There is no shortage of policy options available to the U.S., but the utility of each depends on an accurate understanding of Tehran's ideology. Twenty-six years after its founding, the Islamic Republic of Iran remains a revolutionary state. In fact, thanks to the rise of a new cadre of regime hard-liners, the Ayatollah Khomeini's vision for Islamic revolution at home and abroad has greater resonance in Tehran today than at any time since his death in 1989. Not surprisingly, the radicals have learned to love the bomb, seeing it as the key to regime stability—and to preempting "preemption" by the U.S.
Diplomacy, therefore, may delay and complicate Iran's quest but cannot alter it. Tehran has made a clear strategic choice in favor of possessing nuclear weapons by any means necessary. Economic sanctions will be problematic. Thanks to its oil and natural gas wealth and its emerging energy alliances with customers such as China, Kazakhstan, and India, Iran is far less vulnerable to fiscal pressure today than it was in the past.
Containment is possible but difficult. At a minimum, a new containment regime will need to reinforce Iran's vulnerable regional neighbors, roll back Tehran's military advances, and curb Iranian access to critical WMD technologies. And if the U.S. contents itself with containment alone, it will send a clear message that it accepts a nuclear Iran--a message that will weaken our regional alliances.
Nor is deterrence alone a viable solution. Iran is not monolithic; some segments of the Iranian government are rational and capable of being deterred. But others, including the country's new president and his coterie, share an apocalyptic religious worldview that demands a crisis with the West.
Finally, preemptive military action against Iran, either by the U.S. or its allies, should be strictly a last resort. For while technically possible, preemption may prove in the long run to be counterproductive. The Iranian people and government have little in common, but they agree (although for vastly different reasons) that nuclear weapons are a top national priority. Any external action to take away that capability is likely to cause ordinary Iranians to rally round the flag, substantially prolonging the current regime's life.
Accordingly, the U.S.'s goal should not be simply to contain and deter a nuclear Iran. It should be to create the necessary conditions for a fundamental political change within that country.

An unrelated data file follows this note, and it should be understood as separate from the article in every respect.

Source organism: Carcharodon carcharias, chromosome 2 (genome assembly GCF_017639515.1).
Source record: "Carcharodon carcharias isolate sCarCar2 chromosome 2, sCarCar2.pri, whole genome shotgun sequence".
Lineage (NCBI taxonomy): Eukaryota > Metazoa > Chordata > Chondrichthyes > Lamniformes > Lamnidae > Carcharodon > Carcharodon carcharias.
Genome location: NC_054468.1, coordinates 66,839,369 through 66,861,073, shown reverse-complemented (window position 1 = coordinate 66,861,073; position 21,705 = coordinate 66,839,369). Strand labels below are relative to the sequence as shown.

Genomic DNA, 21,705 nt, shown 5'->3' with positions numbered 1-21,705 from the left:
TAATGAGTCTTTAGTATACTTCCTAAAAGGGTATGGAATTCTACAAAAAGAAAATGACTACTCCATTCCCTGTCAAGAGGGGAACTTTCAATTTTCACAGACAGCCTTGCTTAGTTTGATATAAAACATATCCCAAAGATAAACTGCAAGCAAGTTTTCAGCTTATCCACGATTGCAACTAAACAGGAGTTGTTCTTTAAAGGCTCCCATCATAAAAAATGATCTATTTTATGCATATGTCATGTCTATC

Ilan Berman is Vice President for Policy at the American Foreign Policy Council in Washington and the author of Tehran Rising: Iran's Challenge to the United States (Rowman & Littlefield). This article is adapted from Mr. Berman's February 1st testimony before the Committee on Armed Services of the U.S. House of Representatives.
Too much of the discussion over Iran's nuclear program is concentrated on the extreme responses: either attack or appease. There is a wide range of intermediate policy options that hold much more promise.
To influence Iran, the U.S. needs instruments of persuasion and dissuasion. Most of the former proposed by Europe have been economic agreements that smell like disguised bribes. Since Iran is flush with oil income (its foreign exchange reserves total over $30 billion) it has dismissed these offers. A better approach is to concentrate on security measures in order to redress the argument that Iran needs nuclear weapons because it has real security needs. There are many confidence- and security-building measures (CSBMs) and arms-control measures that would be advantageous for both Iran and the West. Examples of CSBMs would be an exchange of observers for military exercises in and near Iran, or an incidents-at-sea agreement to prevent unintended naval confrontations. Besides the impact they might have on Iran, offers of CSBMs could impress Europe and Russia with America's reasonableness.
As for instruments of dissuasion, economic sanctions, if imposed while oil markets are so tight, would be ineffective and inflict too much damage on Western economies. Much more useful would be measures to emphasize Iran's isolation over the nuclear issue. In several cases recently, the United Nations Security Council has imposed targeted sanctions, such as banning travel by key individuals, to drive home the high political price of unacceptable actions. In both Serbia and South Africa, the sanction felt most keenly by the public was the ban on international sporting competition. If young Iranians learn that their country's participation in the June 2006 soccer World Cup is dependent on resolving the nuclear issue, there will be a dramatic increase in their interest in the negotiations.
Deterrence and containment measures, similar to those of the Cold War, would show Iran that its security will be hurt if it continues with its nuclear program. And they would put the West in a better position to use military force if the need arose. One step in this direction would be to sell Arab states in the Persian Gulf more advanced anti-missile and air defense systems. Raising doubts in the minds of Iranian decision-makers about the country's ability to reliably deliver its nuclear weapons could make their use prohibitively risky in all but the direst circumstances. In addition, Iranian leaders regularly threaten to disrupt shipping in the Strait of Hormuz. An exercise to protect the Strait with minesweepers and so on, if conducted in the near future, would signal Iran that the West is willing to use force to protect its vital interests in the Gulf, yet without suggesting that the West is preparing to attack Iran itself.